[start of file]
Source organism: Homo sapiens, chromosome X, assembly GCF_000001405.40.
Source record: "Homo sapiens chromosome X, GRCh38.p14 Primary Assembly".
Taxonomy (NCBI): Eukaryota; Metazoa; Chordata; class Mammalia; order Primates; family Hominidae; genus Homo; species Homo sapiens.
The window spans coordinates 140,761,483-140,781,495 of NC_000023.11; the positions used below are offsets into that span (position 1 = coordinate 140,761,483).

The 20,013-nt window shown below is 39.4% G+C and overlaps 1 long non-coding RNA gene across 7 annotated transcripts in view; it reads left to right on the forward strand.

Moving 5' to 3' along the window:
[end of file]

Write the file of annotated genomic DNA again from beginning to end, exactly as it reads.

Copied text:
Source organism: Homo sapiens, chromosome X, assembly GCF_000001405.40.
Source record: "Homo sapiens chromosome X, GRCh38.p14 Primary Assembly".
Taxonomy (NCBI): Eukaryota; Metazoa; Chordata; class Mammalia; order Primates; family Hominidae; genus Homo; species Homo sapiens.
The window spans coordinates 140,761,483-140,781,495 of NC_000023.11; the positions used below are offsets into that span (position 1 = coordinate 140,761,483).

The 20,013-nt window shown below is 39.4% G+C and overlaps 1 long non-coding RNA gene across 7 annotated transcripts in view; it reads left to right on the forward strand.

Moving 5' to 3' along the window: